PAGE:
Sunset Boulevard ★★★★

There are more intimate, relatable threads in Sunset Boulevard, but the one that grabbed me is the one that’s least knowable—firsthand—to most of us viewers, the one right there on the movie poster: "A Hollywood Story." Emphasis on Hollywood. It didn't take too long for the town to become famous, or infamous, or hell, maybe even legendary. It’d been a movie-making Mecca for less than 50 years by the time Wilder made this film, and what surprises me is what an immense and oppressive sense of history already looms over it. It makes sense, though. A supremely faddish and youth-obsessed town, anything that's not right now in Hollywood might as well be ancient history. The early revolution of sound in film really amplified the passing years, marking a sharp division between before and after. A young industry, it already had veterans, second-generation insiders. That’s why the 20-some years that have passed since Norma Desmond was a leading actress are more like a lifespan. That’s why people treat her like she’s dead, even though she’s only 50.

Maybe Russell Crowe was thinking about Norma Desmond when he made those comments about 50-year-old actresses still trying to be ingénues. My guess is that most 50+ actresses aren't delusional; they just want roles that treat them as interesting, well-rounded human beings. (Maybe even roles that regard their sexuality with something other than disinterest or outright disgust!) Of course, Hollywood doesn't have a ton of time for that, still less at the time of Sunset Boulevard, and that’s why it occasionally makes for such uncomfortable viewing. Norma Desmond, less likable than pitiable, makes the same outsize demands on the world as she did when she was a starlet, is willingly blind to the fact that she’s not, and the rare times she acknowledges this are moments of abject humiliation. It might have been easy to relate to her on a simpler human level—because who doesn't struggle to let go of the past sometimes?—but Gloria Swanson, with all her eye-rolling, witchy demeanor, doesn't want to let you in. It’s one of the few performances I can think of that can truly be called "larger than life." I spent most of the movie wanting to shake Norma, but at the same time, I sort of understood. Her humiliations are sad and frustrating, but not as much as the idea that growing older and less pretty is a tragedy, something so shameful that it can’t even be acknowledged.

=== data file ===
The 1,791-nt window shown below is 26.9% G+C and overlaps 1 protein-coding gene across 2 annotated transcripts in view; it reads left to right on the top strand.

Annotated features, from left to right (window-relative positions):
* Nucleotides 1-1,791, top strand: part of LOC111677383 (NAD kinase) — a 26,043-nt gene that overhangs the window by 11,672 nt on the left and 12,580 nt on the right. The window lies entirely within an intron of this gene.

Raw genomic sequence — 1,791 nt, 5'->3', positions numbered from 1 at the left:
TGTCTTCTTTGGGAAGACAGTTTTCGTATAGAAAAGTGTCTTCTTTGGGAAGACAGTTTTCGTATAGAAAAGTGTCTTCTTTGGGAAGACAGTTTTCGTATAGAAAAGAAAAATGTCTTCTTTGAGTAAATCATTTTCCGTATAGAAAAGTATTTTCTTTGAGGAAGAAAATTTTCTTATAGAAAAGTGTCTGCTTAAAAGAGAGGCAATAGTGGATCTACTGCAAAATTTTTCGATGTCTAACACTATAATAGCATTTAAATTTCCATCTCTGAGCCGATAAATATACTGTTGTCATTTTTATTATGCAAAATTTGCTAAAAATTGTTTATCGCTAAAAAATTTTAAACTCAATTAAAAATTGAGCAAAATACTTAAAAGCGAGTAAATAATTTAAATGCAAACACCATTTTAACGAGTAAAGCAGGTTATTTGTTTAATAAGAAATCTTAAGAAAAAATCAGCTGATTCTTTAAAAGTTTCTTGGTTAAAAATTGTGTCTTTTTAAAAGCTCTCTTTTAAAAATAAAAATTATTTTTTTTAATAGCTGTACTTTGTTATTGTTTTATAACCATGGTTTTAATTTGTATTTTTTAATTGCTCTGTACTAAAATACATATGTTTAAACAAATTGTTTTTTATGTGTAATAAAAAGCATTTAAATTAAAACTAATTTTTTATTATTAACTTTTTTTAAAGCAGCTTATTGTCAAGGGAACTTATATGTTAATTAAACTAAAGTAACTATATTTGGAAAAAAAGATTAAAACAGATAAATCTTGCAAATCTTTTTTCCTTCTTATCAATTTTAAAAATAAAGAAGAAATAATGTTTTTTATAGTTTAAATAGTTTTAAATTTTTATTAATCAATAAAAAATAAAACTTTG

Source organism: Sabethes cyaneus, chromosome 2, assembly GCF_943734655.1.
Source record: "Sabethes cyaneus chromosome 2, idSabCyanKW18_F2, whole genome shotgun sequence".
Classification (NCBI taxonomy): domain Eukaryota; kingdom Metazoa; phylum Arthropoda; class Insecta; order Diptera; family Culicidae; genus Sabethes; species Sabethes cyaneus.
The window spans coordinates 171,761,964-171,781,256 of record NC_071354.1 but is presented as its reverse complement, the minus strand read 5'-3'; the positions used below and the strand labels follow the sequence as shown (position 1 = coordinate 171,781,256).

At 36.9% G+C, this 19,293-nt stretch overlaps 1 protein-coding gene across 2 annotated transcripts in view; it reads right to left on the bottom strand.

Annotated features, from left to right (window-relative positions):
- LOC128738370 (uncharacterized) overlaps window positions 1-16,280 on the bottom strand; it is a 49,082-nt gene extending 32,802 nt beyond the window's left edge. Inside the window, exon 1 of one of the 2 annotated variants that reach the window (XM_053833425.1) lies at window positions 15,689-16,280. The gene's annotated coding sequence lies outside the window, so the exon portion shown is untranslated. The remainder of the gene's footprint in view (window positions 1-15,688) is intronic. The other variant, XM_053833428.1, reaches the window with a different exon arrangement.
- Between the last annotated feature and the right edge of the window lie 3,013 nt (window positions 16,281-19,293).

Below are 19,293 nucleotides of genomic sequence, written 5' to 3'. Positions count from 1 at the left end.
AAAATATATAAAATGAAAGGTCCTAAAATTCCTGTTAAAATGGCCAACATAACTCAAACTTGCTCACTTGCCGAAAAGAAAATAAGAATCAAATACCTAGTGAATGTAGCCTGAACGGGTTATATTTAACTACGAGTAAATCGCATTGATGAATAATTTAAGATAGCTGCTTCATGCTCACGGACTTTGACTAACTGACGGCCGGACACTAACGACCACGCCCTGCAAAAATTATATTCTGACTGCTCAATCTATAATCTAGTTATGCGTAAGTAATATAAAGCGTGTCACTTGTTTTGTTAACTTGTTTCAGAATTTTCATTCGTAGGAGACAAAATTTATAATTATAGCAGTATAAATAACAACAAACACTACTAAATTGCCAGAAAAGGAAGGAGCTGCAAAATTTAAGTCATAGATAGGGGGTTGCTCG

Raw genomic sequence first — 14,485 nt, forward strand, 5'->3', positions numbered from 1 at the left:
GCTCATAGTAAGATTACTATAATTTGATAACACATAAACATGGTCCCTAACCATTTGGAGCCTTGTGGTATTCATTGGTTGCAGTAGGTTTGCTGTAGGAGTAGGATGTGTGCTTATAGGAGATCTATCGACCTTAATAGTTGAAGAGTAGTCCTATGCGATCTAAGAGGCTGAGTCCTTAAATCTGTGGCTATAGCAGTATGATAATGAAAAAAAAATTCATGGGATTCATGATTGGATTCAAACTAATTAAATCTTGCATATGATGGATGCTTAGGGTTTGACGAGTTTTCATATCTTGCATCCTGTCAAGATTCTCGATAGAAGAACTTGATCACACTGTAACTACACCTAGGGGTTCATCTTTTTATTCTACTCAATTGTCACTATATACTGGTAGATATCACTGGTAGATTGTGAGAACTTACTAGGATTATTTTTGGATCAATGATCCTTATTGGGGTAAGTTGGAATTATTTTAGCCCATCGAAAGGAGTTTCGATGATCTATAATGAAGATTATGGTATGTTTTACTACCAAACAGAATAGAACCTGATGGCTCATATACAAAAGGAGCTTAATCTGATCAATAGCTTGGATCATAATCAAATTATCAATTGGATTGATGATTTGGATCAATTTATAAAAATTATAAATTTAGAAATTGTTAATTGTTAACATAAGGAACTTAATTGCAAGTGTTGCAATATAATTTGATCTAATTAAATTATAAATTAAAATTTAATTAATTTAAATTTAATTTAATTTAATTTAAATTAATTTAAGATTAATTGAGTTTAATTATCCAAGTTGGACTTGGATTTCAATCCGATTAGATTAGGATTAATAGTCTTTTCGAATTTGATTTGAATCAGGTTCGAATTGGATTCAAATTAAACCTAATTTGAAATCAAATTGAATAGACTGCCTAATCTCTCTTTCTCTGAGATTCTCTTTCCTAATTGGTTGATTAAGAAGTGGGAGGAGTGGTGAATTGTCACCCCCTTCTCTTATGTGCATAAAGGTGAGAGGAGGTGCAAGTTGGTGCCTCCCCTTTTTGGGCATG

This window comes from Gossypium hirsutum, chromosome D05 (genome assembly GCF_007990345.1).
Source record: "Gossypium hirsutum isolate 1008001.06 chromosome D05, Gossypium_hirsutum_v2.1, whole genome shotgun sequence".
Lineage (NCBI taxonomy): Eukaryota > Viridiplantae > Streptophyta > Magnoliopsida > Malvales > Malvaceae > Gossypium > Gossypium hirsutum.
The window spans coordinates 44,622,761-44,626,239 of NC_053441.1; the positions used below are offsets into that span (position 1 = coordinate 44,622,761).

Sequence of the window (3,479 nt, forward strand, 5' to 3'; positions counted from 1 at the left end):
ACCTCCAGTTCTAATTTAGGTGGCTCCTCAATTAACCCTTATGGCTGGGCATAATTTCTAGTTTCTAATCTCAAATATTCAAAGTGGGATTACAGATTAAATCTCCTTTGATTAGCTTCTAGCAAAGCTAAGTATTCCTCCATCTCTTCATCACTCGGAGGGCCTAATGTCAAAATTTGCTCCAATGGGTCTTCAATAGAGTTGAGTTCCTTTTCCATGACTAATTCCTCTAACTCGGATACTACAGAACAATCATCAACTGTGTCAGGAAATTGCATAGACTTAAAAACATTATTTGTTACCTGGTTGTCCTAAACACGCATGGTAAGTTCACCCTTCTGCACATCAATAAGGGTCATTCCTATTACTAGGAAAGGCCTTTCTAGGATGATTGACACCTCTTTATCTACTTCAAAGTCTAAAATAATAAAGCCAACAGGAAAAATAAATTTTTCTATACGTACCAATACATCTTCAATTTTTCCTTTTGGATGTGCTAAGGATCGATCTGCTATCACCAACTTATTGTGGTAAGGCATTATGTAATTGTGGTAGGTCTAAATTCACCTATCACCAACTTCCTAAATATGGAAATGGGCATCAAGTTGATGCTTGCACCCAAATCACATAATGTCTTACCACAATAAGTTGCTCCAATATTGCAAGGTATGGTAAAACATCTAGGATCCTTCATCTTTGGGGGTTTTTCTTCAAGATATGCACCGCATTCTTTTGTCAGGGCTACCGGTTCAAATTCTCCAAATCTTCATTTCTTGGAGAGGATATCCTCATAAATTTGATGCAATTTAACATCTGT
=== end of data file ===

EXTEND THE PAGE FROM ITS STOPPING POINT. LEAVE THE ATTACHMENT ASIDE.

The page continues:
And there’s Cecil B. DeMille, 20 years her senior, still making pictures. It's the other side of the camera, but still.

It's such an incredible, cynical story. Opening in death, its gloominess lingers over the proceedings and obscures scenes that would otherwise be lively, like those late-night screenwriting sessions with Betty. It's fitting that most of the action takes place in the most sumptuous mausoleum you've ever seen, and I can't believe how dingy it all looks. Amazing, but dingy. Even the least spectacular black and white photography usually looks at least superficially clean and crisp, but between the woolly grounds of Norma's mansion and the ostentatious, dated interiors, the movie breathes a palpable deterioration. But man, it does it with flair.

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